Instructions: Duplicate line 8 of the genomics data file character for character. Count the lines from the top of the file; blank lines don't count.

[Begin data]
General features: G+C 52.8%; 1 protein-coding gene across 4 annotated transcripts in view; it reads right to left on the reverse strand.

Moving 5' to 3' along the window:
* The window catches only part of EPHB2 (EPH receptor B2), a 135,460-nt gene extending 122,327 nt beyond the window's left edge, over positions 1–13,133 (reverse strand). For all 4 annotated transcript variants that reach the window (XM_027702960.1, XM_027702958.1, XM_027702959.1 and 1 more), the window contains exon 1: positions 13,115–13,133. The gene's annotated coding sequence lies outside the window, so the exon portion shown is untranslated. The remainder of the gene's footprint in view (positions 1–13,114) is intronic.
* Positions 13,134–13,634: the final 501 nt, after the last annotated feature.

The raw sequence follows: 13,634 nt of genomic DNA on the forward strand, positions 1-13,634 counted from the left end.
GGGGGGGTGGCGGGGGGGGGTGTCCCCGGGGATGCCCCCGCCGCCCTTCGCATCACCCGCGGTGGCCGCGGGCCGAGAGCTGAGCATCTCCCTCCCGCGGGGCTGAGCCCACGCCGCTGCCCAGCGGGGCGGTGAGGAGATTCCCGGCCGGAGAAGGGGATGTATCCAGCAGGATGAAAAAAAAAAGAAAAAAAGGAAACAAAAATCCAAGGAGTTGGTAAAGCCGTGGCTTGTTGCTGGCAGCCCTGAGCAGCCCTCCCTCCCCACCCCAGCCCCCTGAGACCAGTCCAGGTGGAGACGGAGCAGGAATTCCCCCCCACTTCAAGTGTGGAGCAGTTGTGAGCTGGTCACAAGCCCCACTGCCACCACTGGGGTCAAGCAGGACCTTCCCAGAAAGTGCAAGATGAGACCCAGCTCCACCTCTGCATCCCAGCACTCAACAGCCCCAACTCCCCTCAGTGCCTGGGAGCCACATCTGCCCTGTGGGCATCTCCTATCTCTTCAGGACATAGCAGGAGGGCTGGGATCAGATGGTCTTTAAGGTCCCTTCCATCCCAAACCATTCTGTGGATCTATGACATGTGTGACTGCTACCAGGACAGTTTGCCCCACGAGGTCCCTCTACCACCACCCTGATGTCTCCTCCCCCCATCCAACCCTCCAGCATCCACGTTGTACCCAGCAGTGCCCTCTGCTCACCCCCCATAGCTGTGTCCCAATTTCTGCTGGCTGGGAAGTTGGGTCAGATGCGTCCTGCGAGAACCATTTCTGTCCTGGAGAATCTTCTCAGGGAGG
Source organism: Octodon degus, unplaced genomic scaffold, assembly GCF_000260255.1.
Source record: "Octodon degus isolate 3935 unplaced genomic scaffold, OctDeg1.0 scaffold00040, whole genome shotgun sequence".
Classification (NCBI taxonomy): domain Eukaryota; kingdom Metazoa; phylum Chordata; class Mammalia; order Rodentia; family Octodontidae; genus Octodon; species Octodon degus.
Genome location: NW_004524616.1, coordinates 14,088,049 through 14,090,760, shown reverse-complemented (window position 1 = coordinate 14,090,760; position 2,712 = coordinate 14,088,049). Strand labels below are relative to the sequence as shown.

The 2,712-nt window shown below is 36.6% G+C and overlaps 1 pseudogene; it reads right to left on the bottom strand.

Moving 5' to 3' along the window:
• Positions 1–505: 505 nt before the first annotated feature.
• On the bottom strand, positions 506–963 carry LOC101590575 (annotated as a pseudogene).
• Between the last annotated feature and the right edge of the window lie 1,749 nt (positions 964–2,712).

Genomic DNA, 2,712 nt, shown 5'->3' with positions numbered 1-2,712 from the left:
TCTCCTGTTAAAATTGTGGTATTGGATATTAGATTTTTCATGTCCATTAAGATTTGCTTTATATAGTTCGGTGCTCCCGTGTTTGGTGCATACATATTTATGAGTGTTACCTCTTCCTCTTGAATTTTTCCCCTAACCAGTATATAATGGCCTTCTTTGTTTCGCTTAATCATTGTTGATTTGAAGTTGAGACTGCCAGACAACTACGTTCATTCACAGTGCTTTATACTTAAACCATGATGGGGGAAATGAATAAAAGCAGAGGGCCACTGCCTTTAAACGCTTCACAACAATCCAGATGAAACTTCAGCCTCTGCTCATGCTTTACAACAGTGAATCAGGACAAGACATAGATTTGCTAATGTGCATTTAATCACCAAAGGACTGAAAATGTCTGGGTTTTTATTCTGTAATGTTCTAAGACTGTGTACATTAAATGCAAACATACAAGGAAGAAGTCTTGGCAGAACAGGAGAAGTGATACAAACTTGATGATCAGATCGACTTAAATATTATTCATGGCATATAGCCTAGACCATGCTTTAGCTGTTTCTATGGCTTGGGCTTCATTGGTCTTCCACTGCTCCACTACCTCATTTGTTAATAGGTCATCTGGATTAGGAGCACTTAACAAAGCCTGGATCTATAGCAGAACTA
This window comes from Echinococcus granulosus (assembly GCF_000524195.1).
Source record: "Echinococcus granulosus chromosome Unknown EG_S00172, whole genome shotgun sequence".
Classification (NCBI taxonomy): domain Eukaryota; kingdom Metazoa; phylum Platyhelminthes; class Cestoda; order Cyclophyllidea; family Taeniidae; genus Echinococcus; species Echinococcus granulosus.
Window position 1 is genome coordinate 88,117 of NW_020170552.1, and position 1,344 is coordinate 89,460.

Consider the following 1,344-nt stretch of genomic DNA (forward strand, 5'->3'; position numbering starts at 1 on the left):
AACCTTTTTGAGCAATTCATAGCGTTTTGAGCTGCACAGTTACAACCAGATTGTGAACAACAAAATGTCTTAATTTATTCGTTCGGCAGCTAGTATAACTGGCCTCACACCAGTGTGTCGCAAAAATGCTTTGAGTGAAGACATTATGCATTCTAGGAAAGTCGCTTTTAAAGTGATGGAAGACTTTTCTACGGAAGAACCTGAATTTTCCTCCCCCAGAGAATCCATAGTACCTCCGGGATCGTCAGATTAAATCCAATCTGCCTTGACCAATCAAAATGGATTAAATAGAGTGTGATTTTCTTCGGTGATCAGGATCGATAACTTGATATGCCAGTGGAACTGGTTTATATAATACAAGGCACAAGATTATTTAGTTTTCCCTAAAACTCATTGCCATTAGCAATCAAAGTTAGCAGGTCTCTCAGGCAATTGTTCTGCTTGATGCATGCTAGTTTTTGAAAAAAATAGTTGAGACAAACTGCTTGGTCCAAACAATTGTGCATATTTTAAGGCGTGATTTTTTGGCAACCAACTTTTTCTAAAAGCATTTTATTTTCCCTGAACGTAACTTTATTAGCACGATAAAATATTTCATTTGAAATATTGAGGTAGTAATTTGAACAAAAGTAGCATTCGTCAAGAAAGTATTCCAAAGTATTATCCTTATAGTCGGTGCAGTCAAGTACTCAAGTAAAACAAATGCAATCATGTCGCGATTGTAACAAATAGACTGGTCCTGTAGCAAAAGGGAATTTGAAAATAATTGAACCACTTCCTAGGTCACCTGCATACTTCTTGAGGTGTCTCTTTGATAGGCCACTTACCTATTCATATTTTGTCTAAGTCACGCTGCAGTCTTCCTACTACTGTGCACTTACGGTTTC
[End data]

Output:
Source record: "Octodon degus isolate 3935 unplaced genomic scaffold, OctDeg1.0 scaffold00040, whole genome shotgun sequence".